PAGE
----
During the trial, "concerns had been almost continually raised" by defence counsel relating to alleged non-disclosure by the prosecution of relevant documents.[92] On 28 November 2011, Mr Justice Sweeney ordered the prosecution to produce to him a number of specific documents requested by the defence. Four of the documents were "found to be missing from their expected location" and an initial investigation by the police concluded that the documents had been destroyed in 2010 on the instructions of Detective Chief Superintendent Christopher Coutts. As a result, Nicholas Dean QC, leading counsel for the prosecution, informed the court on 1 December 2011 that "the prosecution can no longer sustain a position maintaining that the court and the defendants can have the required confidence in the disclosure process, the confidence that my Lord has referred to with all its importance to our criminal justice system. In those circumstances I formally offer no further evidence and will invite my Lord to direct the jury to return not guilty verdicts."[93] The decision not to offer evidence was made at the highest level, by Keir Starmer, at the time the Director of Public Prosecutions, Head of the Crown Prosecution Service and the most senior public prosecutor in England and Wales.[94] The trial collapsed and South Wales Police immediately announced referral to the IPCC for further investigation.[95] Starmer said: "Prosecutions will stand or fall on the quality of disclosure, and failings can leave the court with no choice but to acquit defendants who have a case to answer."[96] On 17 January 2012 the missing documents were found in the office of DCS Coutts, still in the original box in which they had been sent from the IPCC.[97][98][99]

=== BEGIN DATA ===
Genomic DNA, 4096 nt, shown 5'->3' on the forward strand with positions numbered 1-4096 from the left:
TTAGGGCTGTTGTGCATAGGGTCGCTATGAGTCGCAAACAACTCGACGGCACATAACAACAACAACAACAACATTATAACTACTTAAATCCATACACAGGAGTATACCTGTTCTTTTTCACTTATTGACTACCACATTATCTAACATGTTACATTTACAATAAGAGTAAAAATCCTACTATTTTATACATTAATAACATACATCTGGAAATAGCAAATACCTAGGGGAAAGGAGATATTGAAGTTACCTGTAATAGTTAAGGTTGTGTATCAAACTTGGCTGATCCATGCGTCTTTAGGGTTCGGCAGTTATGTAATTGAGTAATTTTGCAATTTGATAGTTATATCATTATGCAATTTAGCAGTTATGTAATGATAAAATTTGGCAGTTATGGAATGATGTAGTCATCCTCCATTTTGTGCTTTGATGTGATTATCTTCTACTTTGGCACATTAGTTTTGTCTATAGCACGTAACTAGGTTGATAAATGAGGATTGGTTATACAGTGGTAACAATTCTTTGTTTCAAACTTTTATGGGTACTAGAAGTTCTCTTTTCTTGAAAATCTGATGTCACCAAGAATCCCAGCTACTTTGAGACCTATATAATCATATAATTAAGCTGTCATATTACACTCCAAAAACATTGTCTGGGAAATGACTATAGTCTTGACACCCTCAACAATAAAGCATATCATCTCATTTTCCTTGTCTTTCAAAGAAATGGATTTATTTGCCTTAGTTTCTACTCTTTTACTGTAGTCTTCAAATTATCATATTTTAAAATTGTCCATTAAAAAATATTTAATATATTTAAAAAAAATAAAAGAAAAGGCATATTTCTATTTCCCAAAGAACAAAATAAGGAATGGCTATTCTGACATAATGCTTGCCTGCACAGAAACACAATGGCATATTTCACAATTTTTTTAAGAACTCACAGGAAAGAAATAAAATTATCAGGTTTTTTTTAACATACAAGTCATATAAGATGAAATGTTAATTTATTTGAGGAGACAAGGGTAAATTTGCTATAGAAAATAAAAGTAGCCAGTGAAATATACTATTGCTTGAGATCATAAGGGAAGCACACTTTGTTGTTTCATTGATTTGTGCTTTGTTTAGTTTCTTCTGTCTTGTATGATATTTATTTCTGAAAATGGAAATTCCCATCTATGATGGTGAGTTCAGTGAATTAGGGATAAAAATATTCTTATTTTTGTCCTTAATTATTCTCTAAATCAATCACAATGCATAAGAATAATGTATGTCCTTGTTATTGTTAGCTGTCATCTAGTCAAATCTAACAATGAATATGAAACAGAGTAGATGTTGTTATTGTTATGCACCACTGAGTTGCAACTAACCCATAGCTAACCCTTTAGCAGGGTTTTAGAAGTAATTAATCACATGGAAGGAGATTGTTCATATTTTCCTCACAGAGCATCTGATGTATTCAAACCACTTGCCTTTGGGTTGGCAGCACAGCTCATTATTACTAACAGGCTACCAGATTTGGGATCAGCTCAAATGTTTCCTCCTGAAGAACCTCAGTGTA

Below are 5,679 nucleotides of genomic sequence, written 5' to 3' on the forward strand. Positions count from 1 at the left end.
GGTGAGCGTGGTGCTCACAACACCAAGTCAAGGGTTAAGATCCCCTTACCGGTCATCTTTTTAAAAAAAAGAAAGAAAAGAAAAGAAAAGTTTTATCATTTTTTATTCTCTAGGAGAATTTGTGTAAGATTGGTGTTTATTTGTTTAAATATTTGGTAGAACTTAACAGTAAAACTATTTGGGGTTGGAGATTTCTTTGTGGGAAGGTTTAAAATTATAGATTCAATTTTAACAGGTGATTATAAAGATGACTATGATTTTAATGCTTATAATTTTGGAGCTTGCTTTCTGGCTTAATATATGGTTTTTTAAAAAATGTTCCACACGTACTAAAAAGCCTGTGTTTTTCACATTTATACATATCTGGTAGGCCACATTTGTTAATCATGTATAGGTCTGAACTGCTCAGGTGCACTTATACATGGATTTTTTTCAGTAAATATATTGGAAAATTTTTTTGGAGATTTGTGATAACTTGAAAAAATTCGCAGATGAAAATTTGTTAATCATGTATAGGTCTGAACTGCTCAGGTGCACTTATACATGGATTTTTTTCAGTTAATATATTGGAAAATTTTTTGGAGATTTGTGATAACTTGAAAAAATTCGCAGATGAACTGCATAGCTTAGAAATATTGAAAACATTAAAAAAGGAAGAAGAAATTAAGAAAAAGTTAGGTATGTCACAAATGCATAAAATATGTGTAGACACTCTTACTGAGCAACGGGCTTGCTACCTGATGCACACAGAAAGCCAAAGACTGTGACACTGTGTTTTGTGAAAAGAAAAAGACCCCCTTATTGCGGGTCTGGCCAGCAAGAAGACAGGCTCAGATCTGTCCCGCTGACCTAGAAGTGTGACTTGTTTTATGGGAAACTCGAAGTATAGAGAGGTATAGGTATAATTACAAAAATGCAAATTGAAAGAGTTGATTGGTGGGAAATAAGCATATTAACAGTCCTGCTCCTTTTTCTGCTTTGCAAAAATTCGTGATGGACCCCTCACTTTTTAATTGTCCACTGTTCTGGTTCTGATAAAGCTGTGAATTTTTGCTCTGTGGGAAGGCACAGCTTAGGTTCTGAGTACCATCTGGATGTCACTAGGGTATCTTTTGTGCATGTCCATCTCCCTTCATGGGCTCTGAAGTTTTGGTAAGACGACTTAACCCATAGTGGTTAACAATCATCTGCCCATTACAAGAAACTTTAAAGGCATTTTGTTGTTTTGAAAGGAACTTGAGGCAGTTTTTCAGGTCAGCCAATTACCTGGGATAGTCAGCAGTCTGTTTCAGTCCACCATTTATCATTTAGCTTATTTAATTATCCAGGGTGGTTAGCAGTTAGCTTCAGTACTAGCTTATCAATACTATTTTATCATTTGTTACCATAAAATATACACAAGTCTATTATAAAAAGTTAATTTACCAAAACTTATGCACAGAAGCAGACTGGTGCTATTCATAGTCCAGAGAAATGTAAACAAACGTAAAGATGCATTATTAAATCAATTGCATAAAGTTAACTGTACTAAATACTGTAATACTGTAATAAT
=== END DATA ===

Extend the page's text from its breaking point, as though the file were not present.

Sekar responded to the acquittals by saying: "It is a very, very sad day for justice, as it suggests you cannot ever prosecute police officers successfully if you can't do it in a case like this."[100] Tom Mangold, the BBC journalist and broadcaster who covered the case for Panorama in 1992 and 2012, called it "the biggest scandal in the history of British justice."[101] Mangold also noted: "If the 13 accused Cardiff detectives had been found guilty, presumably all their previous cases — hundreds — would have had to be reopened and re-examined. Instead, they are now considering suing the South Wales Police."[56] By the time the trial collapsed, all of the police officers charged had been allowed to retire.[102]